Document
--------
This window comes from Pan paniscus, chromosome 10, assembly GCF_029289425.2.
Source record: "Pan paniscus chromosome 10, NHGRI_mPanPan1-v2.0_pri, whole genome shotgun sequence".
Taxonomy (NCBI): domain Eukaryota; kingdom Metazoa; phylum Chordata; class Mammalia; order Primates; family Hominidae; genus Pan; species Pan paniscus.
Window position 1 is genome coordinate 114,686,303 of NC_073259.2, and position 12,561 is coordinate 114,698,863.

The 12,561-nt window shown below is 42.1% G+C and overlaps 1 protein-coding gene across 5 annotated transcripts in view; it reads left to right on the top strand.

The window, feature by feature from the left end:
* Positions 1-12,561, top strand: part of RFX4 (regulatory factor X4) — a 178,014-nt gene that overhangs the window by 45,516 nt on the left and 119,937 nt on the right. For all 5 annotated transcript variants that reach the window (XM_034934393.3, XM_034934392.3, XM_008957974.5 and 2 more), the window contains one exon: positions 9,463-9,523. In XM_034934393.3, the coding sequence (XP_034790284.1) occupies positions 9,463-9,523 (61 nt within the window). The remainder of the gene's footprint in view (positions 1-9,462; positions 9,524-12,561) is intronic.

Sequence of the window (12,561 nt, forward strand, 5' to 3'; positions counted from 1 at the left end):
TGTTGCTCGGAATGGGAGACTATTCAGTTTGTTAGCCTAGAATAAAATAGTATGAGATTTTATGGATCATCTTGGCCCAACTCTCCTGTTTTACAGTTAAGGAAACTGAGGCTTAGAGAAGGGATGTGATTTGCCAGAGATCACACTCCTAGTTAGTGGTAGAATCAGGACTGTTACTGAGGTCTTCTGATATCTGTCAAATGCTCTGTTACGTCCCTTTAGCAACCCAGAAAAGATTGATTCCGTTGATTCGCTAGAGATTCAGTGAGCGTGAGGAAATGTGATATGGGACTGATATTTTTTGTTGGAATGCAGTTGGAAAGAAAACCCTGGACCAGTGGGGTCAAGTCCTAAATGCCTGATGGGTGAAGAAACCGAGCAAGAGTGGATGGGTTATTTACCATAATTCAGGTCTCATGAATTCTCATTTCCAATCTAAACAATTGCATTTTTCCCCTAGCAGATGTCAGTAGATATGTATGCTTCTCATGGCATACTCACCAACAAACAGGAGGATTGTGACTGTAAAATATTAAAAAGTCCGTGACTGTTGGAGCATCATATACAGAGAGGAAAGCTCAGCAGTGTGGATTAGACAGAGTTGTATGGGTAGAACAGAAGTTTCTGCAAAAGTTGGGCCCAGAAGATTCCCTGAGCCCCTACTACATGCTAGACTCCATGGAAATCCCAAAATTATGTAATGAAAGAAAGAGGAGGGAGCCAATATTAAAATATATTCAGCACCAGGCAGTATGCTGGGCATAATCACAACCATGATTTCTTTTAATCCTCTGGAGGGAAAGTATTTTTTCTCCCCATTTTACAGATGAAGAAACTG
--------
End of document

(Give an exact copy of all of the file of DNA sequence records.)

This window comes from Pan paniscus, chromosome 10, assembly GCF_029289425.2.
Source record: "Pan paniscus chromosome 10, NHGRI_mPanPan1-v2.0_pri, whole genome shotgun sequence".
Taxonomy (NCBI): domain Eukaryota; kingdom Metazoa; phylum Chordata; class Mammalia; order Primates; family Hominidae; genus Pan; species Pan paniscus.
Window position 1 is genome coordinate 114,686,303 of NC_073259.2, and position 12,561 is coordinate 114,698,863.

The 12,561-nt window shown below is 42.1% G+C and overlaps 1 protein-coding gene across 5 annotated transcripts in view; it reads left to right on the top strand.

The window, feature by feature from the left end:
* Positions 1-12,561, top strand: part of RFX4 (regulatory factor X4) — a 178,014-nt gene that overhangs the window by 45,516 nt on the left and 119,937 nt on the right. For all 5 annotated transcript variants that reach the window (XM_034934393.3, XM_034934392.3, XM_008957974.5 and 2 more), the window contains one exon: positions 9,463-9,523. In XM_034934393.3, the coding sequence (XP_034790284.1) occupies positions 9,463-9,523 (61 nt within the window). The remainder of the gene's footprint in view (positions 1-9,462; positions 9,524-12,561) is intronic.

Sequence of the window (12,561 nt, forward strand, 5' to 3'; positions counted from 1 at the left end):
TGTTGCTCGGAATGGGAGACTATTCAGTTTGTTAGCCTAGAATAAAATAGTATGAGATTTTATGGATCATCTTGGCCCAACTCTCCTGTTTTACAGTTAAGGAAACTGAGGCTTAGAGAAGGGATGTGATTTGCCAGAGATCACACTCCTAGTTAGTGGTAGAATCAGGACTGTTACTGAGGTCTTCTGATATCTGTCAAATGCTCTGTTACGTCCCTTTAGCAACCCAGAAAAGATTGATTCCGTTGATTCGCTAGAGATTCAGTGAGCGTGAGGAAATGTGATATGGGACTGATATTTTTTGTTGGAATGCAGTTGGAAAGAAAACCCTGGACCAGTGGGGTCAAGTCCTAAATGCCTGATGGGTGAAGAAACCGAGCAAGAGTGGATGGGTTATTTACCATAATTCAGGTCTCATGAATTCTCATTTCCAATCTAAACAATTGCATTTTTCCCCTAGCAGATGTCAGTAGATATGTATGCTTCTCATGGCATACTCACCAACAAACAGGAGGATTGTGACTGTAAAATATTAAAAAGTCCGTGACTGTTGGAGCATCATATACAGAGAGGAAAGCTCAGCAGTGTGGATTAGACAGAGTTGTATGGGTAGAACAGAAGTTTCTGCAAAAGTTGGGCCCAGAAGATTCCCTGAGCCCCTACTACATGCTAGACTCCATGGAAATCCCAAAATTATGTAATGAAAGAAAGAGGAGGGAGCCAATATTAAAATATATTCAGCACCAGGCAGTATGCTGGGCATAATCACAACCATGATTTCTTTTAATCCTCTGGAGGGAAAGTATTTTTTCTCCCCATTTTACAGATGAAGAAACTG